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THE NATIONAL CATHOLIC REVIEW
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Art
Go West, Jesuits
Judith Valente
The history of the Jesuits in America is largely a story of movement—one of crossing first an ocean, then lakes and rivers and ultimately traversing ethnic, linguistic and ideological boundaries. Those journeys ended with a series of dwelling places where both the mind and spirit could expand. It is a story exquisitely told in a new exhibit at the Loyola University Museum of Art in Chicago called ...
An Endless Experiment
July 21-28, 2014
Leo J. O'Donovan
The great trinity of major postwar German artists is generally reckoned to include Gerhard Richter, Anselm Kiefer and Sigmar Polke, who all wound up studying at the Kunstakademie in Düsseldorf, where Joseph Beuys was the presiding shamanistic presence. The three might well be named elegance, agony and experiment.
The Sacred Heart of Texas
May 26-June 2, 2014
Christopher T. Haley
In 1959, Pope John XXIII redesignated the Diocese of Galveston as the Diocese of Galveston-Houston, and elevated Houston’s Sacred Heart parish to the unusual status of co-cathedral, shared with the St. Mary cathedral basilica in Galveston. As the population of Houston boomed, more than doubling in the second half of the 20th century, the diocese outgrew the space, and in 2002 Pope John Paul II approved the design of a new co-cathedral of the Sacred Heart.
The Streets of Paris
May 12, 2014
Leo J. O'Donovan
Whether you have lived in Paris or just visited, read about Papa and Scott and Zelda, Josephine Baker clad only in bananas or Gertrude Stein armed only with words, created your image by seeing Audrey Hepburn (sigh) in “Funny Face” and “Charade” or perhaps more recently dreamed with Woody Allen of “Midnight in Paris,” the capital of romance universally entrances. Rome is eternal. London is grand. But Paris is like a first love, real or imagined—and never...
An Awesome Entirety
Leo J. O'Donovan
His parents were horrible people. He was sickly all his life, dying eventually of an excruciating bladder cancer at only 48. His emotional life was often ungovernable. His at first rapturous marriage to a beautiful young aristocrat far above his station was plagued by suspicion, jealousy and outright brutality. And he was frequently defrauded by his most prominent patrons.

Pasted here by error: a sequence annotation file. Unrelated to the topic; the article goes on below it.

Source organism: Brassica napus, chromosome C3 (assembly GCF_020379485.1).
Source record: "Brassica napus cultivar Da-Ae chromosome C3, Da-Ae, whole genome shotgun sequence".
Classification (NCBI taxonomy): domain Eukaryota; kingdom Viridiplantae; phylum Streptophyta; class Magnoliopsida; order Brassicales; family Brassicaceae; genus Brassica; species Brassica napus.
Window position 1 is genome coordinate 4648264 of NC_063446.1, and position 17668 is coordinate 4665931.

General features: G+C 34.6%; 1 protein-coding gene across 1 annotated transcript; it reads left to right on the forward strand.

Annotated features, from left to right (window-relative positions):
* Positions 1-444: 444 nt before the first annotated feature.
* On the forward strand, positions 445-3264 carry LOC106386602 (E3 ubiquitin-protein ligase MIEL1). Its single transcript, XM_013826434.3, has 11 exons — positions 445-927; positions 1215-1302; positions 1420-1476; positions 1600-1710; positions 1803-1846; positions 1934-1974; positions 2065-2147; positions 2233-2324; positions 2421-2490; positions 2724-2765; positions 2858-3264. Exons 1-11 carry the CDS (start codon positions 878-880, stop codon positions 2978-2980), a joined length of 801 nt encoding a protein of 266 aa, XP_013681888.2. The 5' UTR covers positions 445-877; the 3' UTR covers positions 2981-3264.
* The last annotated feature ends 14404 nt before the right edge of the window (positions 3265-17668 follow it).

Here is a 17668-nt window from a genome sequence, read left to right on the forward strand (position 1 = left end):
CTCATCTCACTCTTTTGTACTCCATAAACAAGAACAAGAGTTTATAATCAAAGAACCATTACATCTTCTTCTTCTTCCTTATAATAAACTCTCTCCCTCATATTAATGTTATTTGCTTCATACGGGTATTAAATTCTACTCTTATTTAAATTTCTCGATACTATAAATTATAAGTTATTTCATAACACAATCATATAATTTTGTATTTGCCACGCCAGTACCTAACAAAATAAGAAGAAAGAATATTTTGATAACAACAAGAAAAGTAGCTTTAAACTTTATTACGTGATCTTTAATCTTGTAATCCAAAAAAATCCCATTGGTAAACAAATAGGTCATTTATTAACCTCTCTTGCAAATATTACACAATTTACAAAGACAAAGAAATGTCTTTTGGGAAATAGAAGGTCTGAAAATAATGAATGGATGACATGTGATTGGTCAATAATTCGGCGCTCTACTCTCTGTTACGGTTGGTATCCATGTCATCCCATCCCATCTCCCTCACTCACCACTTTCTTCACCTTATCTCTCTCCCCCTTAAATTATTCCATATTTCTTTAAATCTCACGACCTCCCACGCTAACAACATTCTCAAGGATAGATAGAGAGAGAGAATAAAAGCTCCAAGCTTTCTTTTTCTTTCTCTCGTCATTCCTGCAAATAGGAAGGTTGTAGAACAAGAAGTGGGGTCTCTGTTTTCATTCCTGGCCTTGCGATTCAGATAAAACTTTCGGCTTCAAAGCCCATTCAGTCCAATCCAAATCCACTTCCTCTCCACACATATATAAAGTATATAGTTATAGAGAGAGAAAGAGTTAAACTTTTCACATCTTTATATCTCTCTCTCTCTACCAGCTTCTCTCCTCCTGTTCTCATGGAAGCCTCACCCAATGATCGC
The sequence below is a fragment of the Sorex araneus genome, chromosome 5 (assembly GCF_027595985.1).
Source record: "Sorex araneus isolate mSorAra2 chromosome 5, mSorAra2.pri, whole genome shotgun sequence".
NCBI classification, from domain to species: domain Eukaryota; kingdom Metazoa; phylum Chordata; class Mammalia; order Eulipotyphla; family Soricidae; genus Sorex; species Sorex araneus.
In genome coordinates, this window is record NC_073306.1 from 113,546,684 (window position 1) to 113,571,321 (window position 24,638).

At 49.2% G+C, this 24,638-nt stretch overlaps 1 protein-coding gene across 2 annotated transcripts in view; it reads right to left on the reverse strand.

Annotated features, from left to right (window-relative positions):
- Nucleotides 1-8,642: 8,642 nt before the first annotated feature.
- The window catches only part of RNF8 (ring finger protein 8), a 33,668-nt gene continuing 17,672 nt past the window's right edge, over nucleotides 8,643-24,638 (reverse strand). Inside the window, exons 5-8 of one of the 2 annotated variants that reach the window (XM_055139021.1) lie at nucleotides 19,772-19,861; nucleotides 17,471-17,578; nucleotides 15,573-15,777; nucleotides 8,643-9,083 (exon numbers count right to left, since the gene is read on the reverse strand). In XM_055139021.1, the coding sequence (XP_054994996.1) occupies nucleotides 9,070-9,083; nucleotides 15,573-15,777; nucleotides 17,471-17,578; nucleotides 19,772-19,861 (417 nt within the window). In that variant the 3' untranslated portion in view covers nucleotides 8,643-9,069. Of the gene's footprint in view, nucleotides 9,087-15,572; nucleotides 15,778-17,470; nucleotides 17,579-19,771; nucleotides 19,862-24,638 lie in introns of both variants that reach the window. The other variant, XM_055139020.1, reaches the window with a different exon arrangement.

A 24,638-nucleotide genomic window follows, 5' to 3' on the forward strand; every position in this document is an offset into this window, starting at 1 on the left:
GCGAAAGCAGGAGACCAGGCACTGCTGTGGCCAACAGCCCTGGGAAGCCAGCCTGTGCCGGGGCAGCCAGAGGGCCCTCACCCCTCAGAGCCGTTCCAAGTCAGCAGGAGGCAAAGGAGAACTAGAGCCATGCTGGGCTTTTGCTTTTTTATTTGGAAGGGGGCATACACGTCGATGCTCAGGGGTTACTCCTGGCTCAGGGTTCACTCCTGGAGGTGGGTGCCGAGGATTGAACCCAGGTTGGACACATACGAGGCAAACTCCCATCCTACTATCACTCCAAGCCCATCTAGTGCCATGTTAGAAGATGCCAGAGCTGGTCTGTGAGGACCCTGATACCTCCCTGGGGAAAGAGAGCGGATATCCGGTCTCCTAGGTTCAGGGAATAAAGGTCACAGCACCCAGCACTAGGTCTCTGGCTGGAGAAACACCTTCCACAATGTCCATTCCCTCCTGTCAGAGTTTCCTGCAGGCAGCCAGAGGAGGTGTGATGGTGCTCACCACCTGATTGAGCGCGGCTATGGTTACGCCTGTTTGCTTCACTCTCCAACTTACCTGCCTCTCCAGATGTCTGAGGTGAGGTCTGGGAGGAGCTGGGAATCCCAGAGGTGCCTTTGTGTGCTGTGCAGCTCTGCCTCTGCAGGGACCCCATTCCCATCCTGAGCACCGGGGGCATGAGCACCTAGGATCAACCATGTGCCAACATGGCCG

A Swedish Master
April 21, 2014
Karen Sue Smith
The sumptuous colors, dazzling brushwork and sheer drama in the paintings of Anders Zorn (1860-1920) earned the Swedish artist fortune and fame during the Gilded Age. But Zorn’s work and name gradually fell into obscurity outside Sweden. As a result, his brilliant body of work has not been shown in the United States for 100 years—until now.
Child, Martyr, Everyman
March 3, 2014
Karen Sue Smith
The Jewishness of Jesus has seldom been rendered more clearly in art than in the crucifixion scenes of Marc Chagall. Although he was not the only Jewish artist to focus on the crucifixion, Chagall (1887–1985) made so many crucifixion images over his long lifetime that some have called the habit an obsession.
Weaving the World
December 23-30, 2013
Leo J. O'Donovan
Well before globalization and technology unified the world, trade in textiles wove it both practically and sumptuously together. In the Age of Discovery that began in the early 16th century, ships sailing from Europe to the East to find new routes for the spice trade carried textiles with them and brought even more home. Originating in China, Japan, India, Southeast Asia, Turkey and Iran, the textiles often functioned as currency and gradually became even...
Chagall's Mirror
Karen Sue Smith
The Jewishness of Jesus has seldom been rendered more clearly in art than in the crucifixion scenes of Marc Chagall. Of the 31 paintings and 22 works on paper in “Chagall: Love, War and Exile” (on view until Feb. 2, 2014, at the Jewish Museum in New York City), the handful of crucifixions are most provocative. In these, and in dozens of other crucifixions not shown here but searchable online,...
Thank You, Monks!
Mary Valle
You know how sometimes you find yourself slogging through a literally and figuratively Big Novel thinking “This ‘work’ is long merely for sake of acquiring the Heft of Importance”—and “I’m 400 pages into this thing but still think I’m going to cut bait, rather than keep throwing good mental money after bad.” Not so with the wonderful “Living by the Book” show at the Walters Art Museum in Baltimore. This small exhibit is packed with remarkable treasures and illuminating ideas. At the risk of...
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